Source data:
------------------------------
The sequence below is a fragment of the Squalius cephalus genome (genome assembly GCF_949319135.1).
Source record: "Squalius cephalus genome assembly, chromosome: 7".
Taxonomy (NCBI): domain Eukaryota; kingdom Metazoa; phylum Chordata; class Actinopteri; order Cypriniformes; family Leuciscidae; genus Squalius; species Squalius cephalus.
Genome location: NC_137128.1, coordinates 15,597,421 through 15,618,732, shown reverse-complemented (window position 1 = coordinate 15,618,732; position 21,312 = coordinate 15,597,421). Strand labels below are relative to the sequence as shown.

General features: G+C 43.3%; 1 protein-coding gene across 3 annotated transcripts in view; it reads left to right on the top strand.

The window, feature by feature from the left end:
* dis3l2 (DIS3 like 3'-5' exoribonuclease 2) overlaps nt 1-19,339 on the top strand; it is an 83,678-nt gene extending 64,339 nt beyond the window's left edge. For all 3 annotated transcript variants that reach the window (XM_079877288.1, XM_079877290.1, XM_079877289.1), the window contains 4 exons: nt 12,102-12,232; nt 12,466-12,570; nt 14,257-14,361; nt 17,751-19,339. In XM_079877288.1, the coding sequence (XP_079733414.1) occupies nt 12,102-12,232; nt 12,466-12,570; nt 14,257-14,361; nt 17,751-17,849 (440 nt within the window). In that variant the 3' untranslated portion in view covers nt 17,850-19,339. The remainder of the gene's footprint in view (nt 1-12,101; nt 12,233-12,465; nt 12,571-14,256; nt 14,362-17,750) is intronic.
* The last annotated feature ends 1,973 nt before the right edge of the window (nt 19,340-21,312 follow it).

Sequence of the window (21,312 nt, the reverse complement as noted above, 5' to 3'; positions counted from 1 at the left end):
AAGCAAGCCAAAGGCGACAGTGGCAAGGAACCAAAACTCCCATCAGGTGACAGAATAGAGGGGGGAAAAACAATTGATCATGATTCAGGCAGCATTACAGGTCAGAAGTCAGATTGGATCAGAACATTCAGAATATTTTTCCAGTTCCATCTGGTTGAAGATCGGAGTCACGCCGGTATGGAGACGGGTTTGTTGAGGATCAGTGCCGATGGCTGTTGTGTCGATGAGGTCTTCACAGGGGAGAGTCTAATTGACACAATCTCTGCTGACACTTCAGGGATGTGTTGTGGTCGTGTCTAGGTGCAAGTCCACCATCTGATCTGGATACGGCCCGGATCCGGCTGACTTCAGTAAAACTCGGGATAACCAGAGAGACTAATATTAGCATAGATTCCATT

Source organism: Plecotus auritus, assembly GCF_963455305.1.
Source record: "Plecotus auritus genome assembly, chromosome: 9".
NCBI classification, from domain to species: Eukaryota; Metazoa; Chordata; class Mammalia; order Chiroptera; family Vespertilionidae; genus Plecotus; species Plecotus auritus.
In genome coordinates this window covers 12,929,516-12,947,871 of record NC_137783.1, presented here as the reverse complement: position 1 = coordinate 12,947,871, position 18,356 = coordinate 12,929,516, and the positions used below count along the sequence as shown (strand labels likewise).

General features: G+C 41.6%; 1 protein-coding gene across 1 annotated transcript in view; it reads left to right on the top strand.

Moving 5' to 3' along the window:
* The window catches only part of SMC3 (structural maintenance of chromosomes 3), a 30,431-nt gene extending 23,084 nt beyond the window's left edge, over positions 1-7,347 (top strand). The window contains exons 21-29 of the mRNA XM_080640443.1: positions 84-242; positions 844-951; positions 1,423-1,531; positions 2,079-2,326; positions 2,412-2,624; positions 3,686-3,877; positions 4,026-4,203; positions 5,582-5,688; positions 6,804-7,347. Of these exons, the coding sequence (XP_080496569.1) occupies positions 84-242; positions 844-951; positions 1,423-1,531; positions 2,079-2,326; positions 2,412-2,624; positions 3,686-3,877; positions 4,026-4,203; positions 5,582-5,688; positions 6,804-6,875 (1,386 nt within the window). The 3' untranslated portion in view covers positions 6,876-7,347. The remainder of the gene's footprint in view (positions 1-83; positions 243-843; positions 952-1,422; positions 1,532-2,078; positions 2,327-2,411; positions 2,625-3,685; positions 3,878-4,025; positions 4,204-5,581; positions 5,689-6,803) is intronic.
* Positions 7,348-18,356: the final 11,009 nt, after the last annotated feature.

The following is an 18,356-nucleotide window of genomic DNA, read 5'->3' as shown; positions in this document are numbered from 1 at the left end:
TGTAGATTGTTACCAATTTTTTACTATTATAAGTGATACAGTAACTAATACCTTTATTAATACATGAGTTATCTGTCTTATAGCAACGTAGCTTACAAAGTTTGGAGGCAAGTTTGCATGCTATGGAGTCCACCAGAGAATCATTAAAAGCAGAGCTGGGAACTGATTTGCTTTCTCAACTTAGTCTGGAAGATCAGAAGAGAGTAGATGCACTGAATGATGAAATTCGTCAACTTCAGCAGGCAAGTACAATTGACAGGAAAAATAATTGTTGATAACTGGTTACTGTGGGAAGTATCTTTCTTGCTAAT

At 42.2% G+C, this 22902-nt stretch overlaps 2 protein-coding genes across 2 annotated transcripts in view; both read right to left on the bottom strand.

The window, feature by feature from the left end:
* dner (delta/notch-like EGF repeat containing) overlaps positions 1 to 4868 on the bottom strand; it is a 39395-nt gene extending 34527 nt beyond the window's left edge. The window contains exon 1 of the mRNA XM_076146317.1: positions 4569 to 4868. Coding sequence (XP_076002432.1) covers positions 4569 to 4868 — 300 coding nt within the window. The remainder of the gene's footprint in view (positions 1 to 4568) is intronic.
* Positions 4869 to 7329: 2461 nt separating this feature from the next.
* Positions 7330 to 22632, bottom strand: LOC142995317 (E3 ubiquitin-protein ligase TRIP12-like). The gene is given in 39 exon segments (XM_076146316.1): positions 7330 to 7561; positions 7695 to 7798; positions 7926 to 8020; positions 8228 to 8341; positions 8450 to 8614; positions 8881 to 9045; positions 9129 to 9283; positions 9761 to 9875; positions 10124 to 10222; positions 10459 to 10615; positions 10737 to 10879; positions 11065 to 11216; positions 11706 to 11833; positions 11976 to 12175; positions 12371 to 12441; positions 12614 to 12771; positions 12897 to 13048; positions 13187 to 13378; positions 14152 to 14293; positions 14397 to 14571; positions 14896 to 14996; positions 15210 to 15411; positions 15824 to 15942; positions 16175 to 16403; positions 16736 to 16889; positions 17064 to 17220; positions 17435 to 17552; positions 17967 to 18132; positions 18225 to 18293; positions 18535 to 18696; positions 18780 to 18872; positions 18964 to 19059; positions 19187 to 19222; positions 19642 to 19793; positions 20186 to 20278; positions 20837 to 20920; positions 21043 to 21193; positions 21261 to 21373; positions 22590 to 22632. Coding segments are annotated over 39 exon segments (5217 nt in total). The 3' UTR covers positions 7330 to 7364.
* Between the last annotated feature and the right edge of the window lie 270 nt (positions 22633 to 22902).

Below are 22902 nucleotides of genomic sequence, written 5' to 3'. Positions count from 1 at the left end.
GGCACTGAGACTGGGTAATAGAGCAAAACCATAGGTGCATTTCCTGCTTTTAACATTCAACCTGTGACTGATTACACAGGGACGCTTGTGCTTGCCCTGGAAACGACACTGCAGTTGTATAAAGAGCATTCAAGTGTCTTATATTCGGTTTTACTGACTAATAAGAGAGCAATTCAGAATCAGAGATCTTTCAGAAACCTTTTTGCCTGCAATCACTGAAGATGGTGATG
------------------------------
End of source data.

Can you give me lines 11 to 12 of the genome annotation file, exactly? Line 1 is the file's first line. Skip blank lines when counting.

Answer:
Source organism: Plecotus auritus, assembly GCF_963455305.1.
Source record: "Plecotus auritus genome assembly, chromosome: 9".